has satisfied the continuing violation doctrine requirement that the last act of discrimination in a series of acts takes place during the limitations period.
Additionally, plaintiff has also successfully alleged that a continuing discriminatory system existed at the University during the limitations period. She alleges that at the time of her dismissal, 12 faculty members were recommended for tenure. Seven of those were women. Initially, none of the seven women were granted tenure, while four out of five male faculty members were granted tenure.
Moreover, plaintiff has also alleged that male faculty members were granted tenure although they had fewer publications than plaintiff.
Plaintiff's allegations demonstrate a continuing system of discrimination against female faculty by defendant sufficient to defeat defendant's motion to dismiss. See Egelston v. State University College at Geneseo, 535 F.2d 752, 755 (2d Cir. 1976) (finding continuing violation where female professor alleged that her termination was part of the college's "continuing policy to deny women access to its upper echelon"). See also Pfau v. Coopers & Lybrand, 776 F. Supp. 744, 751 (S.D.N.Y. 1990). Accordingly, under this arm of the continuing violation doctrine, plaintiff's EEOC charge is timely and her complaint not barred.
Defendant makes the same arguments against plaintiff's cause of action brought under the New York State Human Rights Law. Under New York law, a complaint of discrimination must be filed with the New York State Division of Human Rights "within one year after the alleged unlawful discriminatory practice." N.Y. Exec. Law § 297(5). A charge filed with the EEOC is deemed filed with the State Division. Absent a timely charge, a claim under the Human Rights Law must be dismissed.
Suffice it to say, that like the federal courts, New York courts recognize the continuing violation doctrine. See McClary v. Marine Midland Bank, 87 A.D.2d 982, 450 N.Y.S.2d 109, 110 (4th Dep't 1982). In fact, the New York doctrine is apparently broader than the federal one inasmuch as it focuses on "whether the discriminatory practice had a continuing impact on the complainant." Id. Thus, like the Title VII claim, this Court finds that the state Human Rights claim is not barred by the statute of limitations.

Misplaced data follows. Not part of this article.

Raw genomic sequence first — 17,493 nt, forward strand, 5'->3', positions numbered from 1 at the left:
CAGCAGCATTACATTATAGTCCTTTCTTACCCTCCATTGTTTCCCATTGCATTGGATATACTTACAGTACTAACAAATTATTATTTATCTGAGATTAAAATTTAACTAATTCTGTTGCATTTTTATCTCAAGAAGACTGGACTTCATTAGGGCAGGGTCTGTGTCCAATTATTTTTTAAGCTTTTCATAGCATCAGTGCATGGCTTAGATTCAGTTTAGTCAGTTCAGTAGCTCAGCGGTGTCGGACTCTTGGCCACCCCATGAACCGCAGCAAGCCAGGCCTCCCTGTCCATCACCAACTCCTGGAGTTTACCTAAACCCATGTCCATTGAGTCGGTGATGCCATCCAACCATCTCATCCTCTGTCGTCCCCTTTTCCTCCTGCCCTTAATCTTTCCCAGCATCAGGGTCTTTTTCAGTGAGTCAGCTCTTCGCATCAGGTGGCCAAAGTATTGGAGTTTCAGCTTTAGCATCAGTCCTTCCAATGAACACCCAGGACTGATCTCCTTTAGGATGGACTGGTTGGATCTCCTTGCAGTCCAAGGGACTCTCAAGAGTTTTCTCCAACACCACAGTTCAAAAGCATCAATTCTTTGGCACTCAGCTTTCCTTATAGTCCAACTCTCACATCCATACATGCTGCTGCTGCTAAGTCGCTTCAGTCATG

Finally, defendant also argues that plaintiff's cause of action for retaliation must be dismissed. In order to state a claim for retaliation, plaintiff must allege that: (1) plaintiff opposed an employment practice that she believed to be unlawful or otherwise engaged in protected activity; (2) defendant knew of her opposition; (3) adverse employment action followed; and (4) a causal connection existed between the protected activity and the adverse employment action. See Malarkey v. Texaco, Inc., 983 F.2d 1204, 1213 (2d Cir. 1993).
A fair reading of the complaint reveals that plaintiff has alleged all the elements necessary to support a retaliation claim. She alleges that she filed a formal grievance, that there was a faculty protest with respect to defendant's tenure decisions and that in retaliation for that activity Jones terminated plaintiff and one other woman faculty member. Additionally, plaintiff also alleges that Jones made false and defamatory statements regarding plaintiff's scholarship in retaliation for her complaints and to cover up his discriminatory conduct. Accordingly, defendant's motion to dismiss the retaliation claim is denied.
For the above-stated reasons, defendant's motion to dismiss the Title VII claims and the New York State Human Rights Law claims, including the retaliation claims, is denied. With plaintiff's consent, however, the claim brought under the New York City Human Rights Law is hereby dismissed.
LEONARD D. WEXLER
UNITED STATES DISTRICT JUDGE
Dated: Hauppauge, New York
September 2, 1994